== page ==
Attention Deficit Hyperactivity Disorder

Attention Deficit Hyperactivity Disorder: Stimulant or Non-Stimulant Medication to treat?
Jennifer Meadows
Axia College of University of Phoenix
COM 220 Research Writing
February 28, 2010

Attention Deficit Hyperactivity Disorder: Stimulant or Non-Stimulant Medication to Treat?
With so many children diagnosed with Attention Deficit Hyperactivity Disorder (ADHD) today and even though the media believes ADHD is a myth and just another way for doctors to make a buck (Jaska, 2000), many studies have been done on different ways to treat the disorder. Along with a diagnosis of ADHD comes the controversial decision of how to treat ADHD. While testing done on certain medications indicates that they could be harmful to children, there are many different medications used to treat ADHD, which one should parents chose for their child?
What is ADHD and how is it diagnosed?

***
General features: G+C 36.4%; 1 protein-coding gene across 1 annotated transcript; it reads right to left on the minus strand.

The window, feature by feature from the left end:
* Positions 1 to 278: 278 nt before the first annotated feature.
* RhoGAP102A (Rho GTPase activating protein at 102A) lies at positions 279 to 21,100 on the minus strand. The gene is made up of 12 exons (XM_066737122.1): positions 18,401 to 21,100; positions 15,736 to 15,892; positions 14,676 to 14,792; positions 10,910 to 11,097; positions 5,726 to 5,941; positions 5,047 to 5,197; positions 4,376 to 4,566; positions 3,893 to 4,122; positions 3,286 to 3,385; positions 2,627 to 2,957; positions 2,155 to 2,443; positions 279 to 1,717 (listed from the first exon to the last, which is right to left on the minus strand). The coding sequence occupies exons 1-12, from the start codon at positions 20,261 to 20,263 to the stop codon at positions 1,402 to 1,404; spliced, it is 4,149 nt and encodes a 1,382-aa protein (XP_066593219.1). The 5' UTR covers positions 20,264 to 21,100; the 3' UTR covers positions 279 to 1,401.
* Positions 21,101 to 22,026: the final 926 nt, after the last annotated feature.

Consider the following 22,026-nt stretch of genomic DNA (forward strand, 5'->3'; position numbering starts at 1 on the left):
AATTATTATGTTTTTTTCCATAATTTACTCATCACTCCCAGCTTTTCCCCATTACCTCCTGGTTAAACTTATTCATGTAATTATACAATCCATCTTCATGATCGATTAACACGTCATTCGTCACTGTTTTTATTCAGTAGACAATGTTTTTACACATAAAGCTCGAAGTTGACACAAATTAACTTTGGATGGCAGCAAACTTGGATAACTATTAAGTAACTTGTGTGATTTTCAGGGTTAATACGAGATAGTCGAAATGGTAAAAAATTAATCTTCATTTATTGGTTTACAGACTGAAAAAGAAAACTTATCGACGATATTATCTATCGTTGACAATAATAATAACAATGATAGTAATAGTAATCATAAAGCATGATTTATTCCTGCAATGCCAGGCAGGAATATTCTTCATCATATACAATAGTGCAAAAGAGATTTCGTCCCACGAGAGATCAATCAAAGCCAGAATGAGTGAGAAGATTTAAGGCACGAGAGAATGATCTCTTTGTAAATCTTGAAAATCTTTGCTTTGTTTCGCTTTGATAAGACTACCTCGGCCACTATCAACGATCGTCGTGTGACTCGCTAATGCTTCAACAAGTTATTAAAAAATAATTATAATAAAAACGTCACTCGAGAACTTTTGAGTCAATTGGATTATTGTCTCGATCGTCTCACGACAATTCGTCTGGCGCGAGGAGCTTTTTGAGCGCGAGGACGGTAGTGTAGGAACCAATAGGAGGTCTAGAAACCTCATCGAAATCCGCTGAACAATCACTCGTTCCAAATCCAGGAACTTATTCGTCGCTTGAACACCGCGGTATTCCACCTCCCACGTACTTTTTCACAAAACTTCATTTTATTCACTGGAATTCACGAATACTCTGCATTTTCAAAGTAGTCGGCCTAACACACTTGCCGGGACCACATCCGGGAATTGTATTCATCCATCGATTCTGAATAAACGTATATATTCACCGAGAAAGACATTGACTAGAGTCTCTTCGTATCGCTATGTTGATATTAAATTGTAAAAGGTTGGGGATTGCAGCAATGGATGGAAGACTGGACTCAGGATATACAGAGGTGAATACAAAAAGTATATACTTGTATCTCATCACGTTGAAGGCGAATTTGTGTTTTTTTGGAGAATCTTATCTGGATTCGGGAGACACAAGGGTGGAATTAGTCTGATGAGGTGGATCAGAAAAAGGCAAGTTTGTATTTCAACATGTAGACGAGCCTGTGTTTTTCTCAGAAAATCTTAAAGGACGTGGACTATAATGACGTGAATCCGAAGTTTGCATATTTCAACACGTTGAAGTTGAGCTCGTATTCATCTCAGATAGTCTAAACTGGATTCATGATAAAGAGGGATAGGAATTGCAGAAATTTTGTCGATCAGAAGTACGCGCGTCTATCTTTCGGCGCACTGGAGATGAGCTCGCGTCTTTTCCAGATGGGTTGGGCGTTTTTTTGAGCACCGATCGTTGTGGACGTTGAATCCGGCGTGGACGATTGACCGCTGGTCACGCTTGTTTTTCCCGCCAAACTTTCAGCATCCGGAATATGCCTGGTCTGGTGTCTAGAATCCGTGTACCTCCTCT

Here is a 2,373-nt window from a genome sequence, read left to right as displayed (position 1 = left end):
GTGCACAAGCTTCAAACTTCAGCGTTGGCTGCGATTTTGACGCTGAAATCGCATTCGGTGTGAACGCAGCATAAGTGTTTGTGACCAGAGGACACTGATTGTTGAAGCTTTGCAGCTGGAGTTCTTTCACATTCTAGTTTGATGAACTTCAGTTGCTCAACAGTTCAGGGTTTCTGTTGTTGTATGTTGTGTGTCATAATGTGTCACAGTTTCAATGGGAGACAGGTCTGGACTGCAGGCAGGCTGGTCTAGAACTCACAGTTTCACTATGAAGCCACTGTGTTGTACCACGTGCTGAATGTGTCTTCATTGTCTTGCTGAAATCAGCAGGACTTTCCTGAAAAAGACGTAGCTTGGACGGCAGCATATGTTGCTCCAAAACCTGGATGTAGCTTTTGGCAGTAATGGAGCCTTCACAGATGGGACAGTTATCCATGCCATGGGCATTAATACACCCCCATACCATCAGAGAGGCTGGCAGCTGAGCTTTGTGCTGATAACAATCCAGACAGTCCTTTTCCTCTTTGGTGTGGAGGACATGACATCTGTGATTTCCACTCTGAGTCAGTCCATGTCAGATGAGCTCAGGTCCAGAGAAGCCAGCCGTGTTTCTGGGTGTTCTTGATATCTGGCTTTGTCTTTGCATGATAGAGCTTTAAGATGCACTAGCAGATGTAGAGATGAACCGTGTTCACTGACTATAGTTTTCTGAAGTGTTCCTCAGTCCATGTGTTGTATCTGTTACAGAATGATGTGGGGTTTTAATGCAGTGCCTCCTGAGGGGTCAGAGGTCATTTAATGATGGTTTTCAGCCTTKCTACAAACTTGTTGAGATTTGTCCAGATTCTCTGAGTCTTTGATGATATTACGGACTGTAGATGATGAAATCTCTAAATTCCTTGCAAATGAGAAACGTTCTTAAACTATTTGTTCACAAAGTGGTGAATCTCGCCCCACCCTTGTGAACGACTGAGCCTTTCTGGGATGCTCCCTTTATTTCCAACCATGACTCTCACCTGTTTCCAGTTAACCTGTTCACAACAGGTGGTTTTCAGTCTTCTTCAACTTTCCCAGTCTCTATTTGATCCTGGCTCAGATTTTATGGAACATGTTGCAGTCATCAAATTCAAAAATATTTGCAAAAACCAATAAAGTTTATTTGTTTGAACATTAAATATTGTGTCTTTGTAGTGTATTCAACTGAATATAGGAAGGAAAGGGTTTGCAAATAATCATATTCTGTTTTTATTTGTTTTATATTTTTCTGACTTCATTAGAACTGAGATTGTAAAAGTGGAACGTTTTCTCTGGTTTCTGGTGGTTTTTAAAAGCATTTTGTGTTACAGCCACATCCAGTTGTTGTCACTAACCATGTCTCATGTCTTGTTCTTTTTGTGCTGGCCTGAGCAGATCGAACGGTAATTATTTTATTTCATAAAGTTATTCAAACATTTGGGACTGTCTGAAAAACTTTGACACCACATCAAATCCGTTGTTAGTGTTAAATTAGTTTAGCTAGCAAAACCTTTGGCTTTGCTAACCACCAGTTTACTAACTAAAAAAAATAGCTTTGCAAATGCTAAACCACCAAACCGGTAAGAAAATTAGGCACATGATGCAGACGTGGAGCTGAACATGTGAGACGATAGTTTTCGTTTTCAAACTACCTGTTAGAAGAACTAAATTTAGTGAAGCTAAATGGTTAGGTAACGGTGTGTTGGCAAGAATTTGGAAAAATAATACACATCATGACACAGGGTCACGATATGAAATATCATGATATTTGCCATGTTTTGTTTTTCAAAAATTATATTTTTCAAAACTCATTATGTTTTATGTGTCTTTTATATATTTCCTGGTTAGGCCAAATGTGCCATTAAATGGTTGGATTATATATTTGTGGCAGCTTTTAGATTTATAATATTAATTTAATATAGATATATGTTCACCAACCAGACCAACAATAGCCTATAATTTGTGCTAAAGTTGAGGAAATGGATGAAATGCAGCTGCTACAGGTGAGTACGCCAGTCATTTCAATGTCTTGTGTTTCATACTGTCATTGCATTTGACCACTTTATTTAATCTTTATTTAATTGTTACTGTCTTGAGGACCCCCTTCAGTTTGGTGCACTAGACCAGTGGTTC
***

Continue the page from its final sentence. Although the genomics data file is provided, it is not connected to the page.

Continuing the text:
ADHD is a disorder that affects millions of children and can even continue into adulthood. Children diagnosed with ADHD have problems paying attention, are hyperactive, and may also have impulsive behavior. The main causes of ADHD are not known but doctors say that the disorder has inherited genetic factors.
In order for a child to be diagnosed with ADHD they must meet criteria set by the Diagnostic and Statistical Manual of Mental Disorder (DMS), which is a manual that is published by the American Psychiatric Association (Mayo Clinic, 2010). According to Wiener (1999), “Being able to tell if a child has ADHD is much harder than diagnosing mumps or chickenpox” (p.1). One way doctors are able to diagnose ADHD in children is by using an imaging test. The most common way of diagnosing ADHD in children is to gather information from teachers and parents of the child. This information comes from a questionnaire that is given to the parents and teachers of the child to answer (Wiener, 1999).
Some in the media have said that ADHD is a myth and it is believed that doctors are diagnosing children with this...